In 12 days, I will check into the hospital to get a life-saving bone marrow transplant. I need this transplant. Without it, the doctors say I will not survive.
Not surviving is simply not an option.
My husband has already had a wife die from cancer. My kids have already had a parent die from cancer. I have to do everything I can to keep that from happening again.
So a bone marrow transplant is the only option.
The problem is, the transplant center is in Richmond, Virginia.
I live 90 minutes away.
I just completed two full days of testing at the Medical College of Virginia (MCV) in preparation for my bone marrow transplant. Things like a Thallium stress test, a CT scan of my head, a CT scan of my chest, a bone marrow biopsy, a pulmonary function test, taking 20 vials of blood to test for antibodies and viruses, and an assessment from the social worker.
It was exhausting. Mentally and physically exhausting.
But it was also the last hurdle before I go in for my bone marrow transplant.
I also got to see where I'll be living for the month after transplant. The transplant clinic at the VCU Massey Cancer Center is a 21-bed, self-contained unit. I like that it's separate from the rest of the hospital. I'll be with other bone marrow transplant patients.
So, typically, once a donor is secured (and my generous, selfless donor is ready to go!) this is the protocol for a bone marrow transplant:
Preparation stage - pre-transplant testing. This is the testing I just completed. All that's left to do is to sign the final consent papers. That will happen next week.
Conditioning stage: This phase involves heavy doses of chemotherapy with the goal being to kill my bone marrow and immune system and any cancer cells. All to make way for the donor cells. This conditioning regimin lasts about a week. It will start when I'm admitted to the hospital.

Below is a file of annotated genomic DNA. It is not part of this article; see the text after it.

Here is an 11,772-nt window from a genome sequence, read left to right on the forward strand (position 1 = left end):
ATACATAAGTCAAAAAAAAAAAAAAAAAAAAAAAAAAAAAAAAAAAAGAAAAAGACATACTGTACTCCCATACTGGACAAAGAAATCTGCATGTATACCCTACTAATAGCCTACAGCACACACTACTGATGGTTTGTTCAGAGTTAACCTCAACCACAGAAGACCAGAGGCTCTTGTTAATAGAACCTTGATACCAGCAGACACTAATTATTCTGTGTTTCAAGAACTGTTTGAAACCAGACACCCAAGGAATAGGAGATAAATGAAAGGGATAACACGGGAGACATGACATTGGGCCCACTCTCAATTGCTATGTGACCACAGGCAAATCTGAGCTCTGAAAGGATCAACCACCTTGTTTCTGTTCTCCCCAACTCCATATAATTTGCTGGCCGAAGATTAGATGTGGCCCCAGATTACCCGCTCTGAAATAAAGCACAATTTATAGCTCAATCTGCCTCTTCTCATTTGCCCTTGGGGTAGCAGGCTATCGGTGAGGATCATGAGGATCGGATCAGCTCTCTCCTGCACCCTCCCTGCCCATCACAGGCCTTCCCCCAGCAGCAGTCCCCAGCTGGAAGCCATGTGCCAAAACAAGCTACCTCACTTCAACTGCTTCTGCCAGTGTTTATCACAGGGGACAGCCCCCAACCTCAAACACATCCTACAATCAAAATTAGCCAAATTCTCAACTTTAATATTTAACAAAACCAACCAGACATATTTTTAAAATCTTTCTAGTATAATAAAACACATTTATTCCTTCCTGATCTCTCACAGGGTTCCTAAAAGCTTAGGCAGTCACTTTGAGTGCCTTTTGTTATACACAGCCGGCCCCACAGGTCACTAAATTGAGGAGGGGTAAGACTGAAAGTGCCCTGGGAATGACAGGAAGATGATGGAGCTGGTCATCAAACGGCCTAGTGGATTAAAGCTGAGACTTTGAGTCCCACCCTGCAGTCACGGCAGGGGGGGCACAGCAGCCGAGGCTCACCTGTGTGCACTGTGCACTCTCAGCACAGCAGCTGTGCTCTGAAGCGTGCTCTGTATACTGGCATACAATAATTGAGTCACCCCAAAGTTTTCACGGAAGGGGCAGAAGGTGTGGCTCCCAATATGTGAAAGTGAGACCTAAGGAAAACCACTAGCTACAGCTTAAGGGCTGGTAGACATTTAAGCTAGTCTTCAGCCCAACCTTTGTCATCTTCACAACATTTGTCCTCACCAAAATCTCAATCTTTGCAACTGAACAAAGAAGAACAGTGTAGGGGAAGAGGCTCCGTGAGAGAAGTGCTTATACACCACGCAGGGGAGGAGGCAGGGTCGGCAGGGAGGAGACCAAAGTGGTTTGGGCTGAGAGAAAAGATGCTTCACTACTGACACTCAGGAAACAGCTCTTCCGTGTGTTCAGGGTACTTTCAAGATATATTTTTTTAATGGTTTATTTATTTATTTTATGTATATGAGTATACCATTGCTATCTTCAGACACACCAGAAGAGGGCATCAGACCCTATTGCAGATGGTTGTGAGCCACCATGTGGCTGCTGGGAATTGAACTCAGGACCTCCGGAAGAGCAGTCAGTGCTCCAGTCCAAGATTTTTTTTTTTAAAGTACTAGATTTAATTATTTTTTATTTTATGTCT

The transplant: Often referred to as Day Zero, transplant day can actually be anticlimactic for the recipient. The donor's cells are harvested and then delivered via a designated courier to my doctors at MCV. They are put in me through a central line - kinda like a bag of blood is delivered. Then the cells magically know where to go in my body.
Engraftment: This is when we wait. Engraftment is basically the donor cells taking hold and growing. Engraftment signs usually appear 10-28 days after transplant. Or, in transplant language, at days +10 to +28. (Since transplant day is Day Zero, the days after transplant are + and the days before transplant are -) Once my white blood cells are at a safe level, the doctors can talk about discharging me from the hospital.
Recovering after engraftment: This phase of my recovery, usually up to day +100, involves needing to live within 30 minutes of the transplant center. That means I have to live in Richmond for 1-3 months following discharge. This is the phase I'm struggling with. I can't seem to reconcile living away from my family for 100 (or more) days.
Long-term recovery: Finally getting to go home. It usually takes transplant patients a year or so to get their strength back and adapt to their "new normal."
I understand the process. I understand that in order to live to see many more Thanksgivings and Christmases, I must sacrifice this Thanksgiving and this Christmas.
And I am grateful for so many things. I'm grateful that the transplant center is only 90 minutes away instead of hours away - like in New York or Baltimore. I'm forever grateful for the donor who selflessly agreed to save my life. I'm grateful for all the help we've been getting. Help driving the kids to their jobs, etc. Help driving to doctor appointments. Help grocery shopping. Help preparing meals.
I am forever grateful for so, so much.
Which is why I feel guilty for freaking out about being away from my family for 100 (or more) days.
I think about how much time that is - how many events and milestones I'll miss - and I freeze. I don't know what to do. I don't know how to cope.
Forget the logistics of Christmas shopping, if we're talking 100 days then I won't be home until March. That's almost Easter.
I've been holding on to this Bible verse all week:
Now faith is confidence in what we hope for and assurance about what we do not see.I'm trying to have confidence that I'll be home by the end of January.
And I'm trying to have assurance that my transplant will be successful.